basis of a reconceptualization of the theory of games and human interaction, a sociological theory of games (Burns
and Gomolinska, 2000; Burns, Gomolinksa, and Meeker (2001), and Burns and Roszkowska (2005, 2007, 2008,
among other articles).
12 Talcott Parsons (1951) proposed universal “pattern variables” (for instance, univeralism vs particularism, affective
neutrality vs affectivity; achievement versus ascription, collectivity vs self, specificity vs diffuseness). Other
conceptions of universal social organizational dimensions are: hierarchy, degree of institutionalization and degree of
formalization. While all of this is compatible with the rule regime concept, rules, rule complexes, and rule regimes
as well as rule regime formation and transformation are, in our view, more fundamental concepts in the social
membership should have or exhibit in general as well as in
particular activities.13 Those belonging to the group or
organization are expected (should) involve themselves to
an appropriate degree and in expected ways – specified by
III. Shared Value orientations &
ideals and goals.
What does the group consider
good and bad? What does it
These rules define relevant values, purposes, and priorities
regarding group activities as well as outcomes and
developments. Appropriate values for the group:
concerning group relations, relative value of in-group and
others, spirituality and the sacred.
Distributive justice rules, for instance, rewards/payments
and penalties for collective and individual performances
with respect to general value as well as role performance.
Value(s) like that of creativity
or of money are expressions
of the group’s ability to
command proper orientations
and obedience. Group values
as socially precious or sacred
objects through time.
IV. Shared belief/model rules
How do we view ourselves and
the world, our cognitive
orientations, distinctions and
models of causality and dealing
with causal forces?
What are our beliefs about our
powers and capabilities vis-à-vis
Shared group beliefs/models of appropriate or relevant
“situations”, definitions of the situation, causality, and
Framing and conceptualizing types of problems and their
causes and solutions. Problem solving rules and
algorithms (the right means to deal with the problems). For
instance, making distinctions about outside groups, dividing
them into “races”, attributing to them properties and
Shared beliefs/models are
expressions of the group’s
ability to command proper
orientations and obedience
V. Social relational and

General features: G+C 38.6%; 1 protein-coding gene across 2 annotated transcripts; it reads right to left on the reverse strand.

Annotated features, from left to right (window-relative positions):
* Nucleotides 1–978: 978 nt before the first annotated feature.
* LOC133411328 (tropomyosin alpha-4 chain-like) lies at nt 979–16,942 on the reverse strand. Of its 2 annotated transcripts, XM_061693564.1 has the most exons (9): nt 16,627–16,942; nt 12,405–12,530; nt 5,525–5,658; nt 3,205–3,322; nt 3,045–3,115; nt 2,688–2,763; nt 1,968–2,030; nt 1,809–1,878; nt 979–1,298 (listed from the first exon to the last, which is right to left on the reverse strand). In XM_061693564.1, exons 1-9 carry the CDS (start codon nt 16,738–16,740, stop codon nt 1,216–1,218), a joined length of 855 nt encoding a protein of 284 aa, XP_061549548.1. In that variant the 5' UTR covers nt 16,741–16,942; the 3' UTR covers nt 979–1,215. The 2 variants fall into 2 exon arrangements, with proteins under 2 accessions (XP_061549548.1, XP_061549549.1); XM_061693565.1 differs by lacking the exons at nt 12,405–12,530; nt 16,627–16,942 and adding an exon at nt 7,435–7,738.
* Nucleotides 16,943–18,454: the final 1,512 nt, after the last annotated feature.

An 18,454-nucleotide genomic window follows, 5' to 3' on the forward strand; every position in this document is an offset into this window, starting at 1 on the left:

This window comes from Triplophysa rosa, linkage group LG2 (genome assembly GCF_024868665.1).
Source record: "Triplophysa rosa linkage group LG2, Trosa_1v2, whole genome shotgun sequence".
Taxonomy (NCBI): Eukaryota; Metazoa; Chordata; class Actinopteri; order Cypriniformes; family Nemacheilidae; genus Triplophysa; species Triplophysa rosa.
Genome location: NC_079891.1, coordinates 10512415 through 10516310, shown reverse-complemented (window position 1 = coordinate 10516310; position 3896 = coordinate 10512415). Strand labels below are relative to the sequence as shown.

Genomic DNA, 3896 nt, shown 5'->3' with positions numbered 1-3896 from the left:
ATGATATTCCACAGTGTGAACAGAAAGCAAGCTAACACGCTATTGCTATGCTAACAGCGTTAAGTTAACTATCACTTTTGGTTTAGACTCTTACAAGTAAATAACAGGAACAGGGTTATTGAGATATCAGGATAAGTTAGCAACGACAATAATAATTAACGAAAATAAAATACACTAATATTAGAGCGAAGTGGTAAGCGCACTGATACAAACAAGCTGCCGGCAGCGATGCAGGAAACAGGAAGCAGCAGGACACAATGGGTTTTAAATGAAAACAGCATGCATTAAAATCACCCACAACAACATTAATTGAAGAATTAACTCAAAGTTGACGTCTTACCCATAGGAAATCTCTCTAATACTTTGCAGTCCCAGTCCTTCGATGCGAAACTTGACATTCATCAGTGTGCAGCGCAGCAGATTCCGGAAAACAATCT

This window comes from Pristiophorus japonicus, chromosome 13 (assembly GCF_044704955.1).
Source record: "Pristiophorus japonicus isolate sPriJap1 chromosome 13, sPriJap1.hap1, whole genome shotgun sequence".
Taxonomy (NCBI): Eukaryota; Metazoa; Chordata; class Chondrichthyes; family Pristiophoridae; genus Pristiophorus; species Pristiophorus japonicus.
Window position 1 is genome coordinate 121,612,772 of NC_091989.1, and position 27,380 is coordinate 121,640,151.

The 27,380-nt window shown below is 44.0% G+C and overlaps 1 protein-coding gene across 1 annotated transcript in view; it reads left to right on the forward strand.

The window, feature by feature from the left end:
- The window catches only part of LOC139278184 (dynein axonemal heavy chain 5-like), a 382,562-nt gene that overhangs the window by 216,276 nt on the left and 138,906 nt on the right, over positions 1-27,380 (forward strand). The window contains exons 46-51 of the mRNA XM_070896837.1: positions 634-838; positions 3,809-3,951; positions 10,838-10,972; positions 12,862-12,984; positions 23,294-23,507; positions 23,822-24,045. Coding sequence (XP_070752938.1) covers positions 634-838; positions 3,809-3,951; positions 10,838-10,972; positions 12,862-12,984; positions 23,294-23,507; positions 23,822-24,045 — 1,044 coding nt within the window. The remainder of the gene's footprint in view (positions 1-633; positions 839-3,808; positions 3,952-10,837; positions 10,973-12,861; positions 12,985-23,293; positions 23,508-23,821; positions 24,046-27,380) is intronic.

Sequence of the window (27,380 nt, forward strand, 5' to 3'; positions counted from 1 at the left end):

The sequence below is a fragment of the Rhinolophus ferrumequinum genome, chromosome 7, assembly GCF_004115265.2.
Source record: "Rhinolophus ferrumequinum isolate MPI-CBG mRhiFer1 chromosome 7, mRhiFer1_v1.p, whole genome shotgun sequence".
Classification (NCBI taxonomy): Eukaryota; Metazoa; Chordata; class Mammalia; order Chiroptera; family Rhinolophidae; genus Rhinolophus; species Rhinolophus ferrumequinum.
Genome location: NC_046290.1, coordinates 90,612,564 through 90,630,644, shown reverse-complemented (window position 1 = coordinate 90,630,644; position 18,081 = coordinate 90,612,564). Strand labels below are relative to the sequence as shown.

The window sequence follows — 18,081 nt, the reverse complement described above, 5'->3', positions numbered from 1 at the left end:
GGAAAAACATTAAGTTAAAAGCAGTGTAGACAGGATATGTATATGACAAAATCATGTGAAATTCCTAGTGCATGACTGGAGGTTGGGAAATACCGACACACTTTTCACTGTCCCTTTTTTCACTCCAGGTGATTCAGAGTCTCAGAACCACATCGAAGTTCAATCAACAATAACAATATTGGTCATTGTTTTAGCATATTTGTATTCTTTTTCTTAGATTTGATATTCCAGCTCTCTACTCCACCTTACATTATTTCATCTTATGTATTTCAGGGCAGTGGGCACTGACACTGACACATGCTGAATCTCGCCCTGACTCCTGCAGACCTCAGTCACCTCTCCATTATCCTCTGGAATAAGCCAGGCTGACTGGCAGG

How do we relate to one
another? What is our internal
Rules of position define roles and appropriate role
occupants and role relationships including control
Rules define authority & leadership rights as well as
property rights (ownership rules) – what the group owns or
control and who decides over their allocation.14
Relations of the group and individual members of
possessions (property). What may actors do or not do with
group and individual property in the group context. Group
may appropriate individual’s property. Or individual retains
rights to certain properties. In general, a groups has a
subcomplex of rules relating to what actors may or may not
do, must do, or are forbidden to do with the possessions in
the group context, for instance a particular property may or
may not be permissible in the group context, or it may not
be sold or transferred to outsiders, or it may be transferred
only after a collective decision.15
Roles are not only “internal”.
In some groups, the same
person may play multiple
roles, e.g. internally in
leading the group and
resolving conflicts and
externally in negotiations or
in cooperation or conflict (see
13 This applies even in the activities of “fun and games”. Participants may be criticized if they do not engage
appropriately, either “not trying hard enough” or exhibiting “over-enthusiasm” or “inappropriate competitivity.”
14 Concerning actors in their particular positions and the roles they play, those in positions of high status and power
are allowed, even expected to act in particular ways, which are not permitted for subordinate or ordinary actors.
Husbands in many "advanced countries" such as the USA had a right to physically punish their wives so long as "the
rod was no thicker than a thumb." Women could not speak publicly – and, in particular, could not preach in most
churches (which still obtains for most of the Jewish, Muslim, and Christian faiths).